Shamima Begum, born and raised in East London and of Bangladeshi descent, had her citizenship revoked last week after travelling to Syria to join ISIS four years ago.

Recently, Begum asked the UK to accept her return to where she was born so that she is able to raise her new born son free from the fears that concurrently develop when living in a state of war. Yet, with her British citizenship stripped, it is hard to consider this a consequence autonomous from the fact that she is a second generation immigrant holding ethnic minority status in the UK. 

By revoking her citizenship, the British government is echoing past sentiments that ethnic minorities are not, and will never be, British. The windrush scandal last year has further proven such, with British-Caribbeans having their citizenship unreasonably challenged and often downgraded. It continues a narrative that Britishness is monopolised to be synonymous with whiteness.

Whilst the British government refuses to face its responsibilities as a state in providing care for Shamima, or her new born son at the least, it has previously been quick to deport other individuals associated with terrorism to their own home countries. In 2013 Abu Qatada, a Jordanian national living in Britain, was deported back to Jordan after serving multiple sentences under terrorism laws in 2002. The British government is extremely quick to alienate its resources when involving non British nationals, yet it now has also mirrored these actions with its own people. 

Over the last seven years, 900 British citizens have left to join ISIS. Rather than using Begum’s case to create a precedent of harsh ruling against former ISIS members, the government should instead explore the root causes of the crisis. I predict that this would show that social isolation of ethnic minorities due to stereotypes of both muslims and south asian culture is a huge factor in making children as young as Begum vulnerable to online grooming.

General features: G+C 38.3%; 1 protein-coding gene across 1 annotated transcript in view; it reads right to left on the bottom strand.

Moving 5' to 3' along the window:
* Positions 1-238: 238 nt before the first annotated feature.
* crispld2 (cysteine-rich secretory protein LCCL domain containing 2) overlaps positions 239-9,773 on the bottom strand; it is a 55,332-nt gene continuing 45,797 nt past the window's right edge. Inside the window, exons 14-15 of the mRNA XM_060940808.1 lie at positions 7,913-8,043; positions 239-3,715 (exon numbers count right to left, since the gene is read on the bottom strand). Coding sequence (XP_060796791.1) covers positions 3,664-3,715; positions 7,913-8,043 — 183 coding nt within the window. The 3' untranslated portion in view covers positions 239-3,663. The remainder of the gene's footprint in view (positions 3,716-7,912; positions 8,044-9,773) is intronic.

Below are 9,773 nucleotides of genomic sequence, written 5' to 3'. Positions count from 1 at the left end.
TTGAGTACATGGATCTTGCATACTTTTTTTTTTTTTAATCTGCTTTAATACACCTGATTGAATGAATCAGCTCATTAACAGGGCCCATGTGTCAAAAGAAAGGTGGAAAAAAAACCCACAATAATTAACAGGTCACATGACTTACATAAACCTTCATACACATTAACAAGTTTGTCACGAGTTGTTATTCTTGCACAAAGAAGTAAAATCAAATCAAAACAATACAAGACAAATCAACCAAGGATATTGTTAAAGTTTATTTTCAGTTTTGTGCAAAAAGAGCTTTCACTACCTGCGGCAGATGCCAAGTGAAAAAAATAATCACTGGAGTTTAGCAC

The rise of Islamophobia in the past decade has caused a hyper visibility to descend onto the British muslim population. For someone who is constantly looked at as an outsider, it is easy to look for an alternative sense of belonging, which Shamima became victim to. Helen Powell, a researcher in extremism at George Washington University, explained that ISIS exploits teenagers’ idealised vision of the world, where there is a strong search for social justice and this romanticism that comes with young naivety. It is a similar romanticism that we see in cases of sexual grooming of under age girls, yet our reactions are naturally completely different, even though Shamima was married to a man almost a decade older than her within 10 days of her arriving in Syria. 

As a population and a government, we must look at the situation as how we would look at other children becoming susceptible to online grooming and coercion. If this was a young white girl, with two white parents living in the home counties would the reaction be the same? I would argue it wouldn’t be. Within the Rochdale grooming case, white girls groomed by asian men rightfully caused fury nation wide. Yet there is an absence of concern surrounding the fact that Shamima was impregnated three times before her nineteenth birthday by a man far older than her. Like the ever so patronising question of “Where are you really from?”, we must change our associations of Britain and what being British means to reflect the fact that much of what Britain is built on is owed to families like Shamima’s.

The Britishness of muslims and other minorities needs to stop being second guessed and downplayed.